The New Jersey Nets won’t furlough employees if the National Basketball Association locks out its players during the offseason, according to a person familiar with the team’s plans.
Brett Yormark, the team’s chief executive officer, informed employees at a meeting yesterday that their jobs and salaries are safe, said the person, who was granted anonymity because the NBA prohibits teams from commenting on matters related to collective bargaining.
Forcing employees to take a temporary unpaid leave of absence wouldn’t be necessary because there’s enough work for the staff, the person said. The Nets are preparing to move from the Prudential Center in Newark, New Jersey, to a new arena, the Barclays Center, in the Brooklyn borough of New York for the 2012-13 NBA season.
Nets spokesman Barry Baum declined to comment.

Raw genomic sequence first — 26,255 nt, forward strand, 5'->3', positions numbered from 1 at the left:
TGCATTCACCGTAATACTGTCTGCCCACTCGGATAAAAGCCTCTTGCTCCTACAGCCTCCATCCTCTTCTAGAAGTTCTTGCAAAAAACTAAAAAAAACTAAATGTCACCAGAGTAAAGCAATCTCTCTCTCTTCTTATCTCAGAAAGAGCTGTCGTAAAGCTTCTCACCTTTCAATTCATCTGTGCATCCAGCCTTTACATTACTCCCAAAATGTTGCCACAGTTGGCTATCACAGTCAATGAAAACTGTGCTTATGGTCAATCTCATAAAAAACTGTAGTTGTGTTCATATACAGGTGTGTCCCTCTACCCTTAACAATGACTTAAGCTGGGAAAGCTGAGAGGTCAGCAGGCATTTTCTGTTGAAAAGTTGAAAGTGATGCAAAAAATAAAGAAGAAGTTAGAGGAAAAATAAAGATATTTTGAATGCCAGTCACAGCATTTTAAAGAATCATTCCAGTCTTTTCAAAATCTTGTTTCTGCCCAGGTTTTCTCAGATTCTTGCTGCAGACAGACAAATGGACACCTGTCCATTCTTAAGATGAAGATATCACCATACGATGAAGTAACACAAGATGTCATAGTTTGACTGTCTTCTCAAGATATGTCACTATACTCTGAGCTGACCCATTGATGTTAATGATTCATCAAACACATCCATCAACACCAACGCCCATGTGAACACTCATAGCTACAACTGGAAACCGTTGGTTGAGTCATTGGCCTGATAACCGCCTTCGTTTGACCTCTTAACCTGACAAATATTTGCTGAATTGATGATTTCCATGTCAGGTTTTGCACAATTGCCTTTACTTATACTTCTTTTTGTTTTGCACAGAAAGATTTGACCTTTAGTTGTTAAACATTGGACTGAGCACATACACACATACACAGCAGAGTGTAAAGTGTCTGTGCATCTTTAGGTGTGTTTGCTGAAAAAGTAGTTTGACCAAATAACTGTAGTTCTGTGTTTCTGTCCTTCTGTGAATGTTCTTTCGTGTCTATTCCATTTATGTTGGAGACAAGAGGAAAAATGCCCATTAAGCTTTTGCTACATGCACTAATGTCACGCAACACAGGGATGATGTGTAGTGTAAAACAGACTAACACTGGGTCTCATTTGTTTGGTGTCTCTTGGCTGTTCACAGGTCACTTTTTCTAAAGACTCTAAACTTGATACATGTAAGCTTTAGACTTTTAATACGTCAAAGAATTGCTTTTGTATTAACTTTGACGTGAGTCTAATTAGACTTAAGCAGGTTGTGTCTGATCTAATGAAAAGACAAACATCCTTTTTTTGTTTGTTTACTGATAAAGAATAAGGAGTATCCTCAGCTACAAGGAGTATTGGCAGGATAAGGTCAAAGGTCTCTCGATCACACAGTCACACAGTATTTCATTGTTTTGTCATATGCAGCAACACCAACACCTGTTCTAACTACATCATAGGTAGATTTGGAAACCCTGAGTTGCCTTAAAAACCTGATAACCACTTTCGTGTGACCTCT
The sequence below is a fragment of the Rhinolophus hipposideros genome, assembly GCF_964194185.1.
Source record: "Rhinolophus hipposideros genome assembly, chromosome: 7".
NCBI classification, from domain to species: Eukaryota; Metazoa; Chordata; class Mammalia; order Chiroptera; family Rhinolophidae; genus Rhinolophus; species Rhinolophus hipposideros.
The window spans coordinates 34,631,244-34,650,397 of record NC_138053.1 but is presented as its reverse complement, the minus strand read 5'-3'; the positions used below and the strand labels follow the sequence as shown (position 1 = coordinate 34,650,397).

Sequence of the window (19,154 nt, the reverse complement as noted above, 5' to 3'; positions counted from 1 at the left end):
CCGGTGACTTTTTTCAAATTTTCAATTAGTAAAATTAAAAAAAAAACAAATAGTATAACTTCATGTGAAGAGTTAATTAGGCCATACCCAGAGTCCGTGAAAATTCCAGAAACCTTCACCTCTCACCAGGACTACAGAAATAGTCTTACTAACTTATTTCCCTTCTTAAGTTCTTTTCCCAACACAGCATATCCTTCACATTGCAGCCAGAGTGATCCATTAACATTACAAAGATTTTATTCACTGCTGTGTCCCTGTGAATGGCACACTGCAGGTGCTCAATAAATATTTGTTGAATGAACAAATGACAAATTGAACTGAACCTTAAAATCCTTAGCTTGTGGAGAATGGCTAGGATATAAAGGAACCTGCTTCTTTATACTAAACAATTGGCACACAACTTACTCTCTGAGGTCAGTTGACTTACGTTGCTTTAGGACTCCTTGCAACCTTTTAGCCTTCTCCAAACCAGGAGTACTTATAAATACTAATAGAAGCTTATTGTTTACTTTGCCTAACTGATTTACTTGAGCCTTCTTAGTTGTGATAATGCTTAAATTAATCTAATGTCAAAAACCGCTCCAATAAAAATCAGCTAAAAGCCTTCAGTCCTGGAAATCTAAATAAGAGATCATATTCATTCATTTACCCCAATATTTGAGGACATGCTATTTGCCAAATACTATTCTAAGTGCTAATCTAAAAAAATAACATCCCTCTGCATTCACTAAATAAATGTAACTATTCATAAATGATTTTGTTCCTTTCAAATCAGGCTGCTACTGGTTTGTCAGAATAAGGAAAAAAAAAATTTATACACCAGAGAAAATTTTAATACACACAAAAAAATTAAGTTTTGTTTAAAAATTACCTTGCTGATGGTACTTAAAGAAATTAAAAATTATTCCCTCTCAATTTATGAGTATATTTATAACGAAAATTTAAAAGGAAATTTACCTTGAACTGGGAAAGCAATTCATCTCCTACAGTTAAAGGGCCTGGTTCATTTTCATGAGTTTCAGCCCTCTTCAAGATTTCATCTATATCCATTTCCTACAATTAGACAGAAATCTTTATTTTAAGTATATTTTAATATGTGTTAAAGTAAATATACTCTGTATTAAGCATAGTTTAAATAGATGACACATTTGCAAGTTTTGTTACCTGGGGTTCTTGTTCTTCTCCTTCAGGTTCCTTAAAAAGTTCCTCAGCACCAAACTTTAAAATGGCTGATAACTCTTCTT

The league’s labor contract with its players expires June 30, and Billy Hunter, executive director of the union, said he expects owners to impose a lockout. National Football League owners last month locked out their players.
The Nets, who went 24-58 this season and missed the playoffs for the fourth straight year, were purchased by Russian billionaire Mikhail Prokhorov in May.
NBA Commissioner David Stern on April 15 said the league’s 30 teams are projecting a combined loss of about $300 million this season.
The New York Daily News reported last week that the NBA canceled its annual Las Vegas summer league and summer internship program because of the labor uncertainty.
While the league won’t have any summer internships, no decision has been made about summer leagues, Mike Bass, an NBA spokesman, said in an interview.
Several NFL teams have made cutbacks, though none has enacted layoffs.
The New York Jets are furloughing employees, forcing their business operations staff to take an unpaid one-week leave every month until a new collective bargaining agreement is reached. The Buffalo Bills are asking employees to take pay cuts, according to chief operating officer Russ Brandon.
USA Today reported on April 15 that at least 17 of the 32 NFL teams had avoided pay cuts, furloughs or hiring freezes.